19. To try to answer quickly

      - the risk is losing with the wrong timing. If we had a ref now it might be 52% yes, if we had one in a month’s time with the UK vaccine out it might be 52% no.

      - I’m sure in 2011 there was a majority for the SNP (the only pro Indy party in parliament then) on 44% of the vote.

      - I don’t believe Cameron had the mandate for an EU ref on just 37% of the vote (although membership of an international organisation isn’t the same thing as our country).

      - on the parrallels, I was making the point that nation states tend to put up a fight before splitting up, the UK govt in 2011 agreeing to a simple majority of those voting wouldn’t have happened in many other countries.

      - I call myself that name because I believe in FFA in a revamped union with an English parliament too and shared defence etc

    20. Union 2.0 confirms what I said - namely when it comes down to it they say there is no union just a unitary state - their country - they are British Nationalists. They are not unionists they only kid on they are unionists and people who call them unionists only assists in this deception. They are British Nationalists. We need to be clear about who our enemy are and how they see themselves.

    21. Union 2.0 - when was the Treaty of Union 1707 terminated? Surprise surprise it hasn't been. So as much as you would like think you are in a unitary state that is effectively an English dictatorship legally you are in a Union. Now that may come as a disappointment to you British nationalists but that is a fact.

  4. Ramstam - " it has to mean more than another term in office." If it does just amount to that then surely the most blind of the blind will see that the SNP leadership have settled in to being the Party of devolution and not the Party of independence. The gradualists will have turned in to devolutionists - a bit like the Labour Party but with a Thistle on top.

    1. Prediction. After May5 will be a new world. The defeat for Unionism will be monumental.
      The younger generation won't tug the forelock to British rule like previous generations.
      The BritNat parties have no leadership. For them the game is up and they know it.
      There next move is likely to be driven by desperation, and may not be strictly democratic.

    2. Ramstam - the first part of your prediction sounds good. The last few words " may not be strictly democratic" not so much.

  5. When I read Grizebard and Yesindyre2 on WGD saying how sorry they are that SS is getting a beating on SGP I just can't get rid of that picture of the two old grumpy muppets siiting up in the balcony slagging everybody off out of my mind. They think they are smart but they really really are just muppets.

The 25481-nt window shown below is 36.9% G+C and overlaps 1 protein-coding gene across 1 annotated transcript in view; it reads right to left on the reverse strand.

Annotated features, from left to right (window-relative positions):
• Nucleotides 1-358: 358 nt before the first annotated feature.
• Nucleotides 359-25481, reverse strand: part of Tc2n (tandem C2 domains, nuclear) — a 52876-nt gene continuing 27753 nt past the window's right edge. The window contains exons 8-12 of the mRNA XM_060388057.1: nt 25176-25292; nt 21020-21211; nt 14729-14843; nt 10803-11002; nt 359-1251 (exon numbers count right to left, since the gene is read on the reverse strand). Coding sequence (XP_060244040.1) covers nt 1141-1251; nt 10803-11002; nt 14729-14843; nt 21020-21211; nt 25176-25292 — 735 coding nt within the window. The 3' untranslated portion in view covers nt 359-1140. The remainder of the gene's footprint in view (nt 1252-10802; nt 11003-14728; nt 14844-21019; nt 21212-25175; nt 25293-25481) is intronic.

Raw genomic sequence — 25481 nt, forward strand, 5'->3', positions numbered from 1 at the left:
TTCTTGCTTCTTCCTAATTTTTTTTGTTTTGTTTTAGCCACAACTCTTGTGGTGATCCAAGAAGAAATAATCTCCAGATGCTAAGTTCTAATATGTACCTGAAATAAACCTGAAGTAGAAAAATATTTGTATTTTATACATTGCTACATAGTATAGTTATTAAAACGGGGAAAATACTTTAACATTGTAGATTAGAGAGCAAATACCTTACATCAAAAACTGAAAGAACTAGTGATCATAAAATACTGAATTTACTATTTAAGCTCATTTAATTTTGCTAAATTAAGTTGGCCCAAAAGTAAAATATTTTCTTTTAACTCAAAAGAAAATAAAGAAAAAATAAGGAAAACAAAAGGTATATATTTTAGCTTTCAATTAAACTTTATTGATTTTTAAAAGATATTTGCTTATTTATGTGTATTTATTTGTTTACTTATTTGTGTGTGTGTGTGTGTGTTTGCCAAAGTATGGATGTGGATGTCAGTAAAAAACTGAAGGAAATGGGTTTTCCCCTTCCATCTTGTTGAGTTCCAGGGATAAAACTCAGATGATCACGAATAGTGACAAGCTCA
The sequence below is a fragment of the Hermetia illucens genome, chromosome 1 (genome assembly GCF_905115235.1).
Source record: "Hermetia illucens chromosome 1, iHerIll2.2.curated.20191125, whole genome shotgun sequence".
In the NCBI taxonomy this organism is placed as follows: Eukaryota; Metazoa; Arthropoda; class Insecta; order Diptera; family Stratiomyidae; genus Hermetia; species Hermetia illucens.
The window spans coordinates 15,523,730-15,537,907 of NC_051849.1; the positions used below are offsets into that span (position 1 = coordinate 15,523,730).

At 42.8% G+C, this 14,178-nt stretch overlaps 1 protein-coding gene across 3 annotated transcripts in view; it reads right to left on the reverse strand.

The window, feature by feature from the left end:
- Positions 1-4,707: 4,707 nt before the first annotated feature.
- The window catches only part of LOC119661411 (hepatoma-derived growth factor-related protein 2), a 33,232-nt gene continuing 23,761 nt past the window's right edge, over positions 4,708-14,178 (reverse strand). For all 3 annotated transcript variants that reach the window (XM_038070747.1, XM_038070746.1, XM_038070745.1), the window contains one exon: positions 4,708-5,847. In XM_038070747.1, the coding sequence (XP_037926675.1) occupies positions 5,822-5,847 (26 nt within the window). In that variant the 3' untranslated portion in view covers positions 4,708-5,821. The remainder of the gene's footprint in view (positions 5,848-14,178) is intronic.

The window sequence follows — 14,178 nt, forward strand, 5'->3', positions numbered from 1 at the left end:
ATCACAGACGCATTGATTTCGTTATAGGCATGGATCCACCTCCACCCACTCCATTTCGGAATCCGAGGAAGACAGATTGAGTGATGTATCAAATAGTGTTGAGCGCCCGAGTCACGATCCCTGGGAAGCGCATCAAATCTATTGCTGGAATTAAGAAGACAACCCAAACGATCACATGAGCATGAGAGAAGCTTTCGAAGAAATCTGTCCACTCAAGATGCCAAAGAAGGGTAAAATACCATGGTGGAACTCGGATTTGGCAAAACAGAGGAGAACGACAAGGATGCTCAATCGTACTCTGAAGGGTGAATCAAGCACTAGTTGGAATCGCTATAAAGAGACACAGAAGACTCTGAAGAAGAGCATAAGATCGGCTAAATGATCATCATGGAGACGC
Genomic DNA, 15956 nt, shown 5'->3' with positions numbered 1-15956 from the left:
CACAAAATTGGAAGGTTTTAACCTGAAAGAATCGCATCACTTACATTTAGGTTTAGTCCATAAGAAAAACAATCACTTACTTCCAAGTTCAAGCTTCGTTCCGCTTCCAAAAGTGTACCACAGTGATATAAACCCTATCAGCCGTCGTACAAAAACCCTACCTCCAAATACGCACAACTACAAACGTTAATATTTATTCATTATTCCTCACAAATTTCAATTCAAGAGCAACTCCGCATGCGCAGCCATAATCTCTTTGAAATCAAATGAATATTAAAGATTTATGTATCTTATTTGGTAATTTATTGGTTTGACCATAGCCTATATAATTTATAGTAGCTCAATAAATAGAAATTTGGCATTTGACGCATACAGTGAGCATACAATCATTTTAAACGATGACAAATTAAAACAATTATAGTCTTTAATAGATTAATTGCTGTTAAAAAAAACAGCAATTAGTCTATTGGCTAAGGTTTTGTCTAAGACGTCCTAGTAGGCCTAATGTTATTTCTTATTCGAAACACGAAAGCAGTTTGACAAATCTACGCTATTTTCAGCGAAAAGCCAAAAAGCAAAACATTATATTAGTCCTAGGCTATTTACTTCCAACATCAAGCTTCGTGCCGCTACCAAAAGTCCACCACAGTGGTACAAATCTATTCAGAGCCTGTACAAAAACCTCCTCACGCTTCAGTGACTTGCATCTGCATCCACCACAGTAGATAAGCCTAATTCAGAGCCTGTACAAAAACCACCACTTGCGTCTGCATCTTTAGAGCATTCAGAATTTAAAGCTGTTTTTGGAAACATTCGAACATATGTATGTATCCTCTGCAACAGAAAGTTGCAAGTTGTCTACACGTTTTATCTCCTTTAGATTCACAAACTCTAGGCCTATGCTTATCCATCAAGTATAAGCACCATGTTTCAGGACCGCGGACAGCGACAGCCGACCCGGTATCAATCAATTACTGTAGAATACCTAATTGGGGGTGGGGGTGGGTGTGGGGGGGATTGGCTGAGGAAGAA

1. Give it a rest, You come over as needing professional help. Stick to discussing politics not posters on any site.

    2. Unknown - have I pointed out previously that you are a useless troll. Yes I think I have. I guess that is me repeating myself again.

  6. Poppycock

    " As unionists(Britnats)seem to be able to understand the system perfectly well, ..." you provide no real definitive evidence for this statement there could well be people voting for a second Britnat party and the numbers turn out that way. So your assertion is far from concrete. Your comment seems more likely to be linked to the old British/English supremacy mindset which when you look at Johnson and his government is easily shown to be misplaced.

  7. Uniรณn 2.0

    Just to be clear. If the SNP and the Greens put a referendum front and centre in their manifestos, and glean more than 50% of the vote, and a formal request for a section 30 order is denied, you'll be "writing to the UK Government", expressing your disgust at their lack of respect for the democratic will of the Scottish people?

  8. Love your blog James, but the troll 'independence for Scotland' is ruining the comments btl with his constant attacks on Skier.
    Mission accomplished for the 77th brigade.

    1. Juteman, Skier trolls me. He stops I stop. So stuff your 77th comment you tosser.

  9. Very interesting:

    Poll shows Scottish independence support surging to record levels as SNP set for majority https://www.scotsman.com/news/politics/poll-shows-scottish-independence-support-surging-joint-record-levels-snp-set-majority-3070791

  10. Yet another Independence poll - 58% Yes with ComRes.


    Scottish parliament voting intention(s):

    SNP: 55%
    CON: 20%
    LAB: 16%
    LDEM: 6%

    SNP: 42%
    CON: 20%
    LAB: 17%
    GRN: 12%
    LDEM: 7%

    via @SavantaComRes

  11. For our resident troll, whose troll comment I intercepted: no, there is no contradiction between pointing out that the Survation list question leads some respondents to wrongly think they're being asked for a second preference, and pointing out that the effect is only really seen on the pro-indy side. There's a much more clear-cut 1-2, large party-small party preference pattern on the Yes side. If the same confusion is occurring on the unionist side it's presumably cancelling itself out for the most part.